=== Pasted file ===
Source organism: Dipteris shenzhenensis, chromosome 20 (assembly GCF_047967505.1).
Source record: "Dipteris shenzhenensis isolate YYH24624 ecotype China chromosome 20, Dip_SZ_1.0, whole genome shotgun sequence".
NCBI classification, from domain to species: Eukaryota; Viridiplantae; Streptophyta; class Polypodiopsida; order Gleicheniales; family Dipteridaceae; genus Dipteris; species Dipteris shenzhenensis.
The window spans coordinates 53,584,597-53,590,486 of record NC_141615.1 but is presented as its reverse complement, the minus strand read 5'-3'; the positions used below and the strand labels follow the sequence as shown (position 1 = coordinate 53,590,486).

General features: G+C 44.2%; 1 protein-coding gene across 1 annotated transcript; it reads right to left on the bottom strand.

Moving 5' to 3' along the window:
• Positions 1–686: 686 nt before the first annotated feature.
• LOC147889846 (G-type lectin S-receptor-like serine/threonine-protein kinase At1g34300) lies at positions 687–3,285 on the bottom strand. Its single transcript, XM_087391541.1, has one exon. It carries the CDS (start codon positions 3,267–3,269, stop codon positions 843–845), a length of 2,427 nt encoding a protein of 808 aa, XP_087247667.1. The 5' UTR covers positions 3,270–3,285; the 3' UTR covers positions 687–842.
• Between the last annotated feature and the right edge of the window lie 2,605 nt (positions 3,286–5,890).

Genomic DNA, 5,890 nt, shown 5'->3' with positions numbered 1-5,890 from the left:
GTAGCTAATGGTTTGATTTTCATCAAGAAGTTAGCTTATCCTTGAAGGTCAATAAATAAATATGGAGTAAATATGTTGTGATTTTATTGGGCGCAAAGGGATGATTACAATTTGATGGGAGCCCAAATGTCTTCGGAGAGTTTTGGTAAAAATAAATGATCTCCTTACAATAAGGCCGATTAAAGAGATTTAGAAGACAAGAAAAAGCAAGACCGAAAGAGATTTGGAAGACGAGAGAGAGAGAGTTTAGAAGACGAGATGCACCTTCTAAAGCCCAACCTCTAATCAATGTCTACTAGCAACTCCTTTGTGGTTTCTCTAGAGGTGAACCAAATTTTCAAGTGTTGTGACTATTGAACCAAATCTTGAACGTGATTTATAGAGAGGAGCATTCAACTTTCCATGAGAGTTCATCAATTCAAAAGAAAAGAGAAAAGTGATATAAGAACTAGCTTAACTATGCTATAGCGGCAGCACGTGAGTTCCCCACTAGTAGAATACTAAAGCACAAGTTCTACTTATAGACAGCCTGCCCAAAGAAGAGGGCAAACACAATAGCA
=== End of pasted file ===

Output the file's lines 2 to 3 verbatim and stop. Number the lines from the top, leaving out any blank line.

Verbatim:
Source record: "Dipteris shenzhenensis isolate YYH24624 ecotype China chromosome 20, Dip_SZ_1.0, whole genome shotgun sequence".
NCBI classification, from domain to species: Eukaryota; Viridiplantae; Streptophyta; class Polypodiopsida; order Gleicheniales; family Dipteridaceae; genus Dipteris; species Dipteris shenzhenensis.